Capitalizing on Cannabis Capital

How cannabis businesses can best attract investment opportunities

In an earlier post, we considered five trends in the 2019 nutraceutical market. Each trend represents both opportunities and challenges, and we promised to look more closely at many of those. “All things cannabis” was one of the 2019 trends we identified, and it’s hard to overstate the importance of that trend within the large nutraceuticals industry.

As the industry continues to gain significant (and legal) footholds in both Canada and the U.S., one trend-within-the trend is the growing interest of investors in the cannabis industry. And while there are obvious opportunities within this trend, there are challenges as well—mostly surrounding the underlying workflows, processes and financial management systems needed to attract, impress and reassure equity investors. Let’s review the state of cannabis investment today, and then consider four key operational elements investors look for and savvy cannabis companies are striving for.

Cannabis goes corporate

There are now dozens of publicly traded cannabis companies and the best are already worth billions. More than 50 U.S. cannabis companies are now trading on the Canadian Securities Exchange (CSE) as they race to raise capital to scale their operations. Meanwhile, Canada’s largest cannabis firms found their way onto the New York Stock Exchange (NYSE) and Nasdaq in 2018.

2018 was a very busy year for Canadian cannabis companies, as Altria (makers of Marlboro), entered the Canadian cannabis market with a major investment in Cronos Group, a cannabis company in Toronto.  Constellation Brands (parent company of Corona Beer) put $5 billion into Canopy Growth, a publicly traded Canadian cannabis company. And Molson Coors, yet another brewer, formed a joint venture with a cannabis company in Quebec.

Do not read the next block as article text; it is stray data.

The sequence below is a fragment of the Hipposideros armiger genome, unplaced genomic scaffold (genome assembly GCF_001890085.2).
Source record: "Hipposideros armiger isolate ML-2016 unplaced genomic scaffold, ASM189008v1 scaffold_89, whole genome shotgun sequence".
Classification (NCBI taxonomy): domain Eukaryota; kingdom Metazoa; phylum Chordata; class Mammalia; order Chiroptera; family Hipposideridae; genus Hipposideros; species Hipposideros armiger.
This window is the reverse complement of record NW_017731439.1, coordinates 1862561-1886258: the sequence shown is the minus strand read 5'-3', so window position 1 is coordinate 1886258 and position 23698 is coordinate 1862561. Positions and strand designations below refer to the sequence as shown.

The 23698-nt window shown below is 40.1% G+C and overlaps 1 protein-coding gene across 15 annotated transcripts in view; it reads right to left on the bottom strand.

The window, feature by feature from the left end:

The writing is on the wall: small-, medium- and large-sized cannabis businesses will continue to be acquired by bigger companies, whether by choice or simply to gain access to the capital required to survive. Interest from investors can sound ideal to many small and growing cannabis firms, but in order to appeal to investors—both public and private—they must demonstrate a certain level of maturity, both surrounding production and in terms of their accounting. What are investors looking for?

  1. Investors want auditable financials

Cannabis and nutraceutical companies seeking equity funding must be scrupulous in their accounting. Investors want to see that their targets have the financial and operations reports that allow them to deeply understand a business in familiar, industry-standard formats, and from an accounting system that is secure and auditable.

Entry-level accounting applications do not provide the strict accounting controls and audit trails that businesses seeking outside investment need. Many do not promote or enforce business process controls throughout your operation, including ensuring compliant separation of duties.  It also doesn’t provide your management team with deep financial and operational performance visibility critical to achievement of your shared objectives to increase market share, revenue and profitability.

  1. Investors need to know you can grow